FROM UNNEST(some_numbers) AS x
        WHERE x < 5) AS doubled_less_than_five
FROM sequences;

+------------------------+
| doubled_less_than_five |
+------------------------+
| [0, 2, 2, 4, 6]        |
| [4, 8]                 |
| []                     |
+------------------------+

Notice that the third row contains an empty array, because the elements in the corresponding original row ([5, 10]) did not meet the filter requirement of x < 5.

You can also filter arrays by using SELECT DISTINCT to return only unique elements within an array.

WITH sequences AS
  (SELECT [0, 1, 1, 2, 3, 5] AS some_numbers)
SELECT ARRAY(SELECT DISTINCT x
             FROM UNNEST(some_numbers) AS x) AS unique_numbers
FROM sequences;

+-----------------+
| unique_numbers  |
+-----------------+
| [0, 1, 2, 3, 5] |
+-----------------+

You can also filter rows of arrays by using the IN keyword. This keyword filters rows containing arrays by determining if a specific value matches an element in the array.

WITH sequences AS
  (SELECT [0, 1, 1, 2, 3, 5] AS some_numbers
   UNION ALL SELECT [2, 4, 8, 16, 32] AS some_numbers
   UNION ALL SELECT [5, 10] AS some_numbers)
SELECT
   ARRAY(SELECT x
         FROM UNNEST(some_numbers) AS x
         WHERE 2 IN UNNEST(some_numbers)) AS contains_two
FROM sequences;

+--------------------+
| contains_two       |
+--------------------+
| [0, 1, 1, 2, 3, 5] |
| [2, 4, 8, 16, 32]  |
| []                 |
+--------------------+

Notice again that the third row contains an empty array, because the array in the corresponding original row ([5, 10]) did not contain 2.

Arrays and Aggregation

With BigQuery, you can aggregate values into an array using ARRAY_AGG().

WITH fruits AS
  (SELECT "apple" AS fruit
   UNION ALL SELECT "pear" AS fruit
   UNION ALL SELECT "banana" AS fruit)
SELECT ARRAY_AGG(fruit) AS fruit_basket
FROM fruits;

+-----------------------+
| fruit_basket          |
+-----------------------+
| [apple, pear, banana] |
+-----------------------+

The array returned by ARRAY_AGG() is in an arbitrary order, since the order in which the function concatenates values is not guaranteed. To order the array elements, use ORDER BY. For example:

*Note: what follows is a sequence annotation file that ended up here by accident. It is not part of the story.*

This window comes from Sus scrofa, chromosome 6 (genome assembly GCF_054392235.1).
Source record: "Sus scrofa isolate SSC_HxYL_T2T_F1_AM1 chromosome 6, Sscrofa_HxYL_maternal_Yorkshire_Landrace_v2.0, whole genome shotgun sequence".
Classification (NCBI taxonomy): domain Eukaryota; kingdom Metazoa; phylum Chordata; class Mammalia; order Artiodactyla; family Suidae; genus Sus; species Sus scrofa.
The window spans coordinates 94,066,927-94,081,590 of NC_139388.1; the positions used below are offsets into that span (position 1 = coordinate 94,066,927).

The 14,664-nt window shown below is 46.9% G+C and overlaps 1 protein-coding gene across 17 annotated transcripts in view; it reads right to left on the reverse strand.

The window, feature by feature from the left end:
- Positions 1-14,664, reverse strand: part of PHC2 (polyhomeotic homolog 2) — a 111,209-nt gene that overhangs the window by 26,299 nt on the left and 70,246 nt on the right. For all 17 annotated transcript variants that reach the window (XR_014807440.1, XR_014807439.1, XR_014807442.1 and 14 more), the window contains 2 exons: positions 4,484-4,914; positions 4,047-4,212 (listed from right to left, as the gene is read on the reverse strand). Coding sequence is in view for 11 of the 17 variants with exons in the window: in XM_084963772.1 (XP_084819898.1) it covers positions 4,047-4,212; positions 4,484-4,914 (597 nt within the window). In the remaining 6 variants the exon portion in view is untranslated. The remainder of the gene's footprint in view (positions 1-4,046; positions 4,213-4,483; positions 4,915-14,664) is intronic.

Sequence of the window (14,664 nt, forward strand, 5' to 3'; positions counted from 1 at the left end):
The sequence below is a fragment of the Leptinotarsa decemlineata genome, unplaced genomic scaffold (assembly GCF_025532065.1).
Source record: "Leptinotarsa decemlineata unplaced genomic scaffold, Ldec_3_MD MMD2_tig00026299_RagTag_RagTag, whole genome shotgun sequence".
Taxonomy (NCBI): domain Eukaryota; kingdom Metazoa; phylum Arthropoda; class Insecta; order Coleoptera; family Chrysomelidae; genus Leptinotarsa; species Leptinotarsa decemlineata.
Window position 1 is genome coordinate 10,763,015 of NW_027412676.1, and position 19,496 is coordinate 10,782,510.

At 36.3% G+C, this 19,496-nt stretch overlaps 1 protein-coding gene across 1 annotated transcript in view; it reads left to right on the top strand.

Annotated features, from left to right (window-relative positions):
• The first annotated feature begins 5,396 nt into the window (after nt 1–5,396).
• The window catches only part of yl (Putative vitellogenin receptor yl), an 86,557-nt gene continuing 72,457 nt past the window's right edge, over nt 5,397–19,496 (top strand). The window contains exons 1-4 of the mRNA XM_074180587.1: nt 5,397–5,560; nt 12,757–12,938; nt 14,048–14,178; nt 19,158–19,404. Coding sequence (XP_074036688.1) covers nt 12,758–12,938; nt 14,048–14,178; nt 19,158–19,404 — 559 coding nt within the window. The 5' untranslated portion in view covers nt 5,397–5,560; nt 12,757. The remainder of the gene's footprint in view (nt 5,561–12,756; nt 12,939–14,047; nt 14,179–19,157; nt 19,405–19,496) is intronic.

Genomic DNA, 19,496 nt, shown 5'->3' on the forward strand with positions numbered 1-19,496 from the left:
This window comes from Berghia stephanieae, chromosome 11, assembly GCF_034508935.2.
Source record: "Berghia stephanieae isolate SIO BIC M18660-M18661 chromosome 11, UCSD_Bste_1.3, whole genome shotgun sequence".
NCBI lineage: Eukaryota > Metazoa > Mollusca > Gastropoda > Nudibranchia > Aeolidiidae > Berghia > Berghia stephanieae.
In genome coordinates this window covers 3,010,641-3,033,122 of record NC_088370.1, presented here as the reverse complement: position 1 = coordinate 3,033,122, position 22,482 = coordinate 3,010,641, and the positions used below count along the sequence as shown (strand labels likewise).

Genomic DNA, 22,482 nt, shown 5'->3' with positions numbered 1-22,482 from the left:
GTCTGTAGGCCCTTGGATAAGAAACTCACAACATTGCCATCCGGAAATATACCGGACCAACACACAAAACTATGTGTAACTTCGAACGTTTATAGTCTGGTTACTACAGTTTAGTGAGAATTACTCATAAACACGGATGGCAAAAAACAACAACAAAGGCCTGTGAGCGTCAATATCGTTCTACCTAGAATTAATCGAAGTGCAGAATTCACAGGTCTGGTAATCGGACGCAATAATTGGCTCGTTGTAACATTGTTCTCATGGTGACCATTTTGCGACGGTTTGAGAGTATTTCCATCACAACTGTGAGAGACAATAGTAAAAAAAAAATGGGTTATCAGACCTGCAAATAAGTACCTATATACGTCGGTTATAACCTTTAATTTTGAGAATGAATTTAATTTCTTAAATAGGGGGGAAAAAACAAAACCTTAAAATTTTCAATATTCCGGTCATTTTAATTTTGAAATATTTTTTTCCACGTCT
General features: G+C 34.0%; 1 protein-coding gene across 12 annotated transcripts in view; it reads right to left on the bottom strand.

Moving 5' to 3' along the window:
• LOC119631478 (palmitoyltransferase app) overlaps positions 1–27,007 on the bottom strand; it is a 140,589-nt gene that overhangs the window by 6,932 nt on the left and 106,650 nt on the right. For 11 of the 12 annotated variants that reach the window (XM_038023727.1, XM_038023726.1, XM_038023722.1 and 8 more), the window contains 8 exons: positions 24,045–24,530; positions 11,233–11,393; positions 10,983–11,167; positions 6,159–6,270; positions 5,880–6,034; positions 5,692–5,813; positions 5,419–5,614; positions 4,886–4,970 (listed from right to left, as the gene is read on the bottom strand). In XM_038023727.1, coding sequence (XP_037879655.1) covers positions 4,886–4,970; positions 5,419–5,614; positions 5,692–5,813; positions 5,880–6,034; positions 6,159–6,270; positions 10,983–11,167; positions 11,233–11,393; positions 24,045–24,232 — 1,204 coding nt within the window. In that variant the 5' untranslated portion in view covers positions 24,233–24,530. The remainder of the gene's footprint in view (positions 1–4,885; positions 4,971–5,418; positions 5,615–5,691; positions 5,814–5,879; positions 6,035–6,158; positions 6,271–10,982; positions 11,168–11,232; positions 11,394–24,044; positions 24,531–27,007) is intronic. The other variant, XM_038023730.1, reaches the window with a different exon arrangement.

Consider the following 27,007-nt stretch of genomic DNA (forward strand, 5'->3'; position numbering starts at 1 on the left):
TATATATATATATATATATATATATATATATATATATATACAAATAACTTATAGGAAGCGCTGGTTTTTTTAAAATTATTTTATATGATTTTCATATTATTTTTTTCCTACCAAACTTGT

WITH fruits AS
  (SELECT "apple" AS fruit
   UNION ALL SELECT "pear" AS fruit
   UNION ALL SELECT "banana" AS fruit)
SELECT ARRAY_AGG(fruit ORDER BY fruit) AS fruit_basket
FROM fruits;

+-----------------------+
| fruit_basket          |
+-----------------------+
| [apple, banana, pear] |
+-----------------------+

You can also apply aggregate functions such as SUM() to the elements in an array. For example, the following query returns the sum of array elements for each row of the sequences table.

WITH sequences AS
  (SELECT [0, 1, 1, 2, 3, 5] AS some_numbers
   UNION ALL SELECT [2, 4, 8, 16, 32] AS some_numbers
   UNION ALL SELECT [5, 10] AS some_numbers)
SELECT some_numbers,
  (SELECT SUM(x)
   FROM UNNEST(s.some_numbers) x) AS sums
FROM sequences s;

+--------------------+------+
| some_numbers       | sums |
+--------------------+------+
| [0, 1, 1, 2, 3, 5] | 12   |
| [2, 4, 8, 16, 32]  | 62   |
| [5, 10]            | 15   |
+--------------------+------+

BigQuery also supports an aggregate function, ARRAY_CONCAT_AGG(), which concatenates the elements of an array column across rows.

WITH aggregate_example AS
  (SELECT [1,2] AS numbers
   UNION ALL SELECT [3,4] AS numbers
   UNION ALL SELECT [5, 6] AS numbers)
SELECT ARRAY_CONCAT_AGG(numbers) AS count_to_six_agg
FROM aggregate_example;

+--------------------------------------------------+
| count_to_six_agg                                 |
+--------------------------------------------------+
| [1, 2, 3, 4, 5, 6]                               |
+--------------------------------------------------+

Note: The array returned by ARRAY_CONCAT_AGG() is non-deterministic, since the order in which the function concatenates values is not guaranteed.

Converting Arrays to Strings

The ARRAY_TO_STRING() function allows you to convert an array of strings to a single string.

WITH greetings AS
  (SELECT ["Hello", "World"] AS greeting)
SELECT ARRAY_TO_STRING(greeting, " ") AS greetings
FROM greetings;

+-------------+
| greetings   |
+-------------+
| Hello World |
+-------------+

Combining Arrays

In some cases, you might want to combine multiple arrays into a single array. You can accomplish this using the ARRAY_CONCAT() function.

SELECT ARRAY_CONCAT([1, 2], [3, 4], [5, 6]) as count_to_six;

+--------------------------------------------------+
| count_to_six                                     |
+--------------------------------------------------+
| [1, 2, 3, 4, 5, 6]                               |
+--------------------------------------------------+

Building arrays of arrays

BigQuery does not support building arrays of arrays directly. Instead, you must create an array of structs, with each struct containing a field of type ARRAY. To illustrate this, consider the following points table:

+----------+
| point    |
+----------+
| [1, 5]   |
| [2, 8]   |
| [3, 7]   |
| [4, 1]   |
| [5, 7]   |
+----------+

Now, let's say you wanted to create an array consisting of each point in the points table. To accomplish this, wrap the array returned from each row in a STRUCT, as shown below.

WITH points AS
  (SELECT [1, 5] as point
   UNION ALL SELECT [2, 8] as point
   UNION ALL SELECT [3, 7] as point
   UNION ALL SELECT [4, 1] as point
   UNION ALL SELECT [5, 7] as point)
SELECT ARRAY(
  SELECT STRUCT(point)
  FROM points)
  AS coordinates;

+----------------------------------------------------+
| coordinates                                        |
+----------------------------------------------------+
| [{[1, 5]}, {[2, 8]}, {[3, 7]}, {[4, 1]}, {[5, 7]}] |
+----------------------------------------------------+